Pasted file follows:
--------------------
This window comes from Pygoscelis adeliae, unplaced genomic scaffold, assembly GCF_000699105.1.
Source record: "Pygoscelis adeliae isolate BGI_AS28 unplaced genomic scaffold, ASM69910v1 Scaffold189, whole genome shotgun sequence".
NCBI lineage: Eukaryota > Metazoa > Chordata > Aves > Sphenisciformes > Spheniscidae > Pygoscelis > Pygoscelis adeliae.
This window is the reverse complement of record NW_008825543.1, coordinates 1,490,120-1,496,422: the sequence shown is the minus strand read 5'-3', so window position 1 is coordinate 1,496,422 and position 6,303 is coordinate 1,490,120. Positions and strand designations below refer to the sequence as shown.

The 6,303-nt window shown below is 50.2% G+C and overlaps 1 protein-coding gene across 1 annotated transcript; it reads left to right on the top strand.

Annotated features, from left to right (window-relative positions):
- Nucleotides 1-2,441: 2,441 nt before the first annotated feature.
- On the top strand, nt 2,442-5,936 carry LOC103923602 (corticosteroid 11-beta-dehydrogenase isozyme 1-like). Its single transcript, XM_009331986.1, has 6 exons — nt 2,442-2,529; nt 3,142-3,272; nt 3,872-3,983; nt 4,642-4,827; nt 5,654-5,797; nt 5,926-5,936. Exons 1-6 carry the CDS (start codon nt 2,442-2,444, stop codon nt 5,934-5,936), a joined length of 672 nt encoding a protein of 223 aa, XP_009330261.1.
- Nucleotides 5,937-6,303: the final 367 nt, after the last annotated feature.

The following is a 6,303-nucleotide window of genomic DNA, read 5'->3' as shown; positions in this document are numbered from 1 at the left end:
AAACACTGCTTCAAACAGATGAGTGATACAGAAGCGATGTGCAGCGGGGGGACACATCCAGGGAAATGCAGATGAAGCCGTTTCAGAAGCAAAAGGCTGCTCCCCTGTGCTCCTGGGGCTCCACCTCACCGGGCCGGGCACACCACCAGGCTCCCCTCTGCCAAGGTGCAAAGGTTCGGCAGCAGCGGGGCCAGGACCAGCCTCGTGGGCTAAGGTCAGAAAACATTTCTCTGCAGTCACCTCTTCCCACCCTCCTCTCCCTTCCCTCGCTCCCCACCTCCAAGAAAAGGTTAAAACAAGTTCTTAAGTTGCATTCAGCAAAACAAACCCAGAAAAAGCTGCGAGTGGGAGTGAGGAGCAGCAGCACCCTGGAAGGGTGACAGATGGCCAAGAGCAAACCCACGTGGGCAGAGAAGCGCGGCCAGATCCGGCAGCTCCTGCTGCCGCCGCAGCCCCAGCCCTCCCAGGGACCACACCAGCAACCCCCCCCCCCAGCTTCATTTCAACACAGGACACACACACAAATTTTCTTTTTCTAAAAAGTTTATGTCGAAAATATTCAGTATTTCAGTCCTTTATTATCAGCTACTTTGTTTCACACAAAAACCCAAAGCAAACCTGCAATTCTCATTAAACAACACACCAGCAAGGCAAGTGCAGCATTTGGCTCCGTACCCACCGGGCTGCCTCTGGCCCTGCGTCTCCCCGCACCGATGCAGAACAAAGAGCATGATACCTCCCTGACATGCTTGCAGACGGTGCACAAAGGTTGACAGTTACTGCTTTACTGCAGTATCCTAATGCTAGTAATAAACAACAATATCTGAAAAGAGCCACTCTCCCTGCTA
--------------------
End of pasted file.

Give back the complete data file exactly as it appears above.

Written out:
This window comes from Pygoscelis adeliae, unplaced genomic scaffold, assembly GCF_000699105.1.
Source record: "Pygoscelis adeliae isolate BGI_AS28 unplaced genomic scaffold, ASM69910v1 Scaffold189, whole genome shotgun sequence".
NCBI lineage: Eukaryota > Metazoa > Chordata > Aves > Sphenisciformes > Spheniscidae > Pygoscelis > Pygoscelis adeliae.
This window is the reverse complement of record NW_008825543.1, coordinates 1,490,120-1,496,422: the sequence shown is the minus strand read 5'-3', so window position 1 is coordinate 1,496,422 and position 6,303 is coordinate 1,490,120. Positions and strand designations below refer to the sequence as shown.

The 6,303-nt window shown below is 50.2% G+C and overlaps 1 protein-coding gene across 1 annotated transcript; it reads left to right on the top strand.

Annotated features, from left to right (window-relative positions):
- Nucleotides 1-2,441: 2,441 nt before the first annotated feature.
- On the top strand, nt 2,442-5,936 carry LOC103923602 (corticosteroid 11-beta-dehydrogenase isozyme 1-like). Its single transcript, XM_009331986.1, has 6 exons — nt 2,442-2,529; nt 3,142-3,272; nt 3,872-3,983; nt 4,642-4,827; nt 5,654-5,797; nt 5,926-5,936. Exons 1-6 carry the CDS (start codon nt 2,442-2,444, stop codon nt 5,934-5,936), a joined length of 672 nt encoding a protein of 223 aa, XP_009330261.1.
- Nucleotides 5,937-6,303: the final 367 nt, after the last annotated feature.

The following is a 6,303-nucleotide window of genomic DNA, read 5'->3' as shown; positions in this document are numbered from 1 at the left end:
AAACACTGCTTCAAACAGATGAGTGATACAGAAGCGATGTGCAGCGGGGGGACACATCCAGGGAAATGCAGATGAAGCCGTTTCAGAAGCAAAAGGCTGCTCCCCTGTGCTCCTGGGGCTCCACCTCACCGGGCCGGGCACACCACCAGGCTCCCCTCTGCCAAGGTGCAAAGGTTCGGCAGCAGCGGGGCCAGGACCAGCCTCGTGGGCTAAGGTCAGAAAACATTTCTCTGCAGTCACCTCTTCCCACCCTCCTCTCCCTTCCCTCGCTCCCCACCTCCAAGAAAAGGTTAAAACAAGTTCTTAAGTTGCATTCAGCAAAACAAACCCAGAAAAAGCTGCGAGTGGGAGTGAGGAGCAGCAGCACCCTGGAAGGGTGACAGATGGCCAAGAGCAAACCCACGTGGGCAGAGAAGCGCGGCCAGATCCGGCAGCTCCTGCTGCCGCCGCAGCCCCAGCCCTCCCAGGGACCACACCAGCAACCCCCCCCCCCAGCTTCATTTCAACACAGGACACACACACAAATTTTCTTTTTCTAAAAAGTTTATGTCGAAAATATTCAGTATTTCAGTCCTTTATTATCAGCTACTTTGTTTCACACAAAAACCCAAAGCAAACCTGCAATTCTCATTAAACAACACACCAGCAAGGCAAGTGCAGCATTTGGCTCCGTACCCACCGGGCTGCCTCTGGCCCTGCGTCTCCCCGCACCGATGCAGAACAAAGAGCATGATACCTCCCTGACATGCTTGCAGACGGTGCACAAAGGTTGACAGTTACTGCTTTACTGCAGTATCCTAATGCTAGTAATAAACAACAATATCTGAAAAGAGCCACTCTCCCTGCTA